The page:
Politics, Business & Culture in the Americas

Colombian Cabinet Members Resign Amid Farmer Protests



Sixteen members of Colombia’s Cabinet resigned on Monday ahead of a likely Cabinet reshuffle by Colombian President Juan Manuel Santos in the wake of a growing crisis in Colombia’s farming sector.

As a nationwide farmers’ strike stretches into its third week, Santos is reportedly working on an accord with farmers to deal with the protests, which turned violent last week in the capital city of Bogotá. Last Thursday, protests in Bogotá left at least two people dead and hundreds injured. Santos responded by sending 50,000 soldiers into the streets to patrol the city.

Colombian farmers say that the country’s free trade agreements (FTAs) with the U.S. and Europe are making it impossible for domestic agriculture to compete with cheaper imports. The farmers, who installed roadblocks across the country two weeks ago in protest, agreed to lift some of the blockades last Friday after Santos said he was dissatisfied with his officials’ handling of negotiations with the protesters. The roadblocks had cut off some towns from shipments of fuel and food.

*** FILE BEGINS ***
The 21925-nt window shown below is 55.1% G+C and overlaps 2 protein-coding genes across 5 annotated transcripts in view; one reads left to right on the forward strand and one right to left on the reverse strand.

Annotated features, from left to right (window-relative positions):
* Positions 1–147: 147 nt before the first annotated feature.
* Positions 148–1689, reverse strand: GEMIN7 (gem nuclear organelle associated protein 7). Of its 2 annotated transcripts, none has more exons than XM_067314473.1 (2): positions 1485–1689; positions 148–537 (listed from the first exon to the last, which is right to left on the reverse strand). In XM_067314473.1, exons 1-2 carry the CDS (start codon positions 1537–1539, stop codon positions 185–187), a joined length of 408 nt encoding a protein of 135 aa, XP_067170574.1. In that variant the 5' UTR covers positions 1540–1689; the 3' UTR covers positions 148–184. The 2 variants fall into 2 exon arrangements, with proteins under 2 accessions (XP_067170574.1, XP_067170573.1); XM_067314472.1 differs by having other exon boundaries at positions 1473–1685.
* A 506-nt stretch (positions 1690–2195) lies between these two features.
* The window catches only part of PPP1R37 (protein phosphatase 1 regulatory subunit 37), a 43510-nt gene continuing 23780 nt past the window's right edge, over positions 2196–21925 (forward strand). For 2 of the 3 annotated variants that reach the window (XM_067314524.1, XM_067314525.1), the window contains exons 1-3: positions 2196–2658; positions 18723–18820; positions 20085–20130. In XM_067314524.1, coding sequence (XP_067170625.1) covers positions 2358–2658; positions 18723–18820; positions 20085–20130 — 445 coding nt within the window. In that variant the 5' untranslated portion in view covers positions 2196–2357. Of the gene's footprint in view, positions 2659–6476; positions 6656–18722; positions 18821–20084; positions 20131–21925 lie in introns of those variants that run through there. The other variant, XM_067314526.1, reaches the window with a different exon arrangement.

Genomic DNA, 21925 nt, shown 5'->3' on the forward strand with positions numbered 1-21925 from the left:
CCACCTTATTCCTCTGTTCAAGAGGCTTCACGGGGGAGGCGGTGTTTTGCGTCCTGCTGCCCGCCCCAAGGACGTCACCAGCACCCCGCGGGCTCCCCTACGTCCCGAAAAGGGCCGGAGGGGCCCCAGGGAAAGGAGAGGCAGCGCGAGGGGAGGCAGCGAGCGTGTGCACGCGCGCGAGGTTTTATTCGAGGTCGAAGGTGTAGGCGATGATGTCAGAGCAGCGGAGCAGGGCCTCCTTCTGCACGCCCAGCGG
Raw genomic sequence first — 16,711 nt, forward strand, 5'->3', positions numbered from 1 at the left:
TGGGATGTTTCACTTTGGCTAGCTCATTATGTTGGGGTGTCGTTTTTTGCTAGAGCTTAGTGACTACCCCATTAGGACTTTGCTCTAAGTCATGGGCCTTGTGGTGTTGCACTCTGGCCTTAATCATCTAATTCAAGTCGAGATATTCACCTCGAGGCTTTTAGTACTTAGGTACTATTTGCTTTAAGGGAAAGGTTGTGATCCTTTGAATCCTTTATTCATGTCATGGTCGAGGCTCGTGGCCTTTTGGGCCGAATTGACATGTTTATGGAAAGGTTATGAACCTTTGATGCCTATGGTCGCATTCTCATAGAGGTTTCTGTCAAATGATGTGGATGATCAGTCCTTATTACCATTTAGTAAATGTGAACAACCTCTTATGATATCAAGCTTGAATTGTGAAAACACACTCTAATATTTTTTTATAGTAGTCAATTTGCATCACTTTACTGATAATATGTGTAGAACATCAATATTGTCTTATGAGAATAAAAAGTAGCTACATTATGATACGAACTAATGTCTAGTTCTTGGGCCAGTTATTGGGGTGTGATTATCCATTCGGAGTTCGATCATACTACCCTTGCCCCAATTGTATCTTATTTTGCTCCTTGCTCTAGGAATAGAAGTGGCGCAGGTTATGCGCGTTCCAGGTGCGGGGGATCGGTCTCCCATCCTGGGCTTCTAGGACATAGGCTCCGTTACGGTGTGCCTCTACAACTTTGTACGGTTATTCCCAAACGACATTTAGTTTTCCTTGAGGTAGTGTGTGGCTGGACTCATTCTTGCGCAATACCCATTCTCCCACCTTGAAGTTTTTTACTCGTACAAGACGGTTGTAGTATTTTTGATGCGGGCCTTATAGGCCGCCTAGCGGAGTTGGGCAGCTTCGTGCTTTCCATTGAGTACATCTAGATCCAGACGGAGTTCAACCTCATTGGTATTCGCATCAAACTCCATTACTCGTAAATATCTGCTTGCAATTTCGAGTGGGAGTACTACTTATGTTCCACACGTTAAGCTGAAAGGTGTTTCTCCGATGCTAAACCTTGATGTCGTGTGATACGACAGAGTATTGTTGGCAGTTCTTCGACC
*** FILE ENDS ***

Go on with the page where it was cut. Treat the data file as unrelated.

Santos emphasized his committment to improving rural development in Colombia and in working with all sectors of the Colombian economy. “We will work to construct a grand national pact for agriculture and rural development and we will include all interested parties in that process,” he said on Friday.

The resigning Cabinet members offered full support to Santos in a statement on Monday. This will be the second time that Santos has shuffled his Cabinet since taking office in 2010. Since then, his approval rating has fallen from a high of 74 percent to below 50 percent in July. He has until November to decide whether he will run for a second term as president in the May 2014 elections.

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